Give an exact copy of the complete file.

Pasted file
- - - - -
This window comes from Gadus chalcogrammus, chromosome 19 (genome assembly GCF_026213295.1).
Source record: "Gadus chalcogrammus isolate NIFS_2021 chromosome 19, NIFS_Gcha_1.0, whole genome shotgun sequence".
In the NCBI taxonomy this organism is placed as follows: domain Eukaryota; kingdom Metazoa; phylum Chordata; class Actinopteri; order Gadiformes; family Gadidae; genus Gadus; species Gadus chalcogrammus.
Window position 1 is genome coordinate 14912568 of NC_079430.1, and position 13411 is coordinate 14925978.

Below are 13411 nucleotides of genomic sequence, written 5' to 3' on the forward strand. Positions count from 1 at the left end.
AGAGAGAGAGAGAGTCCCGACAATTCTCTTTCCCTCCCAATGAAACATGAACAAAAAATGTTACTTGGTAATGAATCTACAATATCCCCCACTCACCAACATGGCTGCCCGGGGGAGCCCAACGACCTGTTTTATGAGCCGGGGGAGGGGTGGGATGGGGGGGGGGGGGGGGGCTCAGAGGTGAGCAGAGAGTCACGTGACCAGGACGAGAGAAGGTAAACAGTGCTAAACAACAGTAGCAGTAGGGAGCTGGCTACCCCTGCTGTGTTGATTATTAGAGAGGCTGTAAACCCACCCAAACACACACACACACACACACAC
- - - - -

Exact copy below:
This window comes from Gadus chalcogrammus, chromosome 19 (genome assembly GCF_026213295.1).
Source record: "Gadus chalcogrammus isolate NIFS_2021 chromosome 19, NIFS_Gcha_1.0, whole genome shotgun sequence".
In the NCBI taxonomy this organism is placed as follows: domain Eukaryota; kingdom Metazoa; phylum Chordata; class Actinopteri; order Gadiformes; family Gadidae; genus Gadus; species Gadus chalcogrammus.
Window position 1 is genome coordinate 14912568 of NC_079430.1, and position 13411 is coordinate 14925978.

Below are 13411 nucleotides of genomic sequence, written 5' to 3' on the forward strand. Positions count from 1 at the left end.
AGAGAGAGAGAGAGTCCCGACAATTCTCTTTCCCTCCCAATGAAACATGAACAAAAAATGTTACTTGGTAATGAATCTACAATATCCCCCACTCACCAACATGGCTGCCCGGGGGAGCCCAACGACCTGTTTTATGAGCCGGGGGAGGGGTGGGATGGGGGGGGGGGGGGGGGCTCAGAGGTGAGCAGAGAGTCACGTGACCAGGACGAGAGAAGGTAAACAGTGCTAAACAACAGTAGCAGTAGGGAGCTGGCTACCCCTGCTGTGTTGATTATTAGAGAGGCTGTAAACCCACCCAAACACACACACACACACACACAC